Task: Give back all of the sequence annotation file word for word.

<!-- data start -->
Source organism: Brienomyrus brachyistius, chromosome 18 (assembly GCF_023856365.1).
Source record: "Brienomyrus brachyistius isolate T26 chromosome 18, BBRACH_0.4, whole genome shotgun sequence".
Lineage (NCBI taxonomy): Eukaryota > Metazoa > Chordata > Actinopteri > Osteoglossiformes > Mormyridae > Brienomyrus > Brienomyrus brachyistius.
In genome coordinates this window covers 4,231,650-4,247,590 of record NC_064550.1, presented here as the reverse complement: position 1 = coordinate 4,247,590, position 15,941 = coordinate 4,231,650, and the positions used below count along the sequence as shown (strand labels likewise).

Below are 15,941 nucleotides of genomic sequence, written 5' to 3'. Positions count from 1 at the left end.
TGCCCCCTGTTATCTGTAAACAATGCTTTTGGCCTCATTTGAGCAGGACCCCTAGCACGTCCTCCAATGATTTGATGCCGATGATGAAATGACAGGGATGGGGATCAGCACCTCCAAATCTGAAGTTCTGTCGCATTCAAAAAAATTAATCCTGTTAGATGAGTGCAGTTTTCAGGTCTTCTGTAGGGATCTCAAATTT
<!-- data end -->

Source organism: Brienomyrus brachyistius, chromosome 18 (assembly GCF_023856365.1).
Source record: "Brienomyrus brachyistius isolate T26 chromosome 18, BBRACH_0.4, whole genome shotgun sequence".
Lineage (NCBI taxonomy): Eukaryota > Metazoa > Chordata > Actinopteri > Osteoglossiformes > Mormyridae > Brienomyrus > Brienomyrus brachyistius.
In genome coordinates this window covers 4,231,650-4,247,590 of record NC_064550.1, presented here as the reverse complement: position 1 = coordinate 4,247,590, position 15,941 = coordinate 4,231,650, and the positions used below count along the sequence as shown (strand labels likewise).

Below are 15,941 nucleotides of genomic sequence, written 5' to 3'. Positions count from 1 at the left end.
TGCCCCCTGTTATCTGTAAACAATGCTTTTGGCCTCATTTGAGCAGGACCCCTAGCACGTCCTCCAATGATTTGATGCCGATGATGAAATGACAGGGATGGGGATCAGCACCTCCAAATCTGAAGTTCTGTCGCATTCAAAAAAATTAATCCTGTTAGATGAGTGCAGTTTTCAGGTCTTCTGTAGGGATCTCAAATTT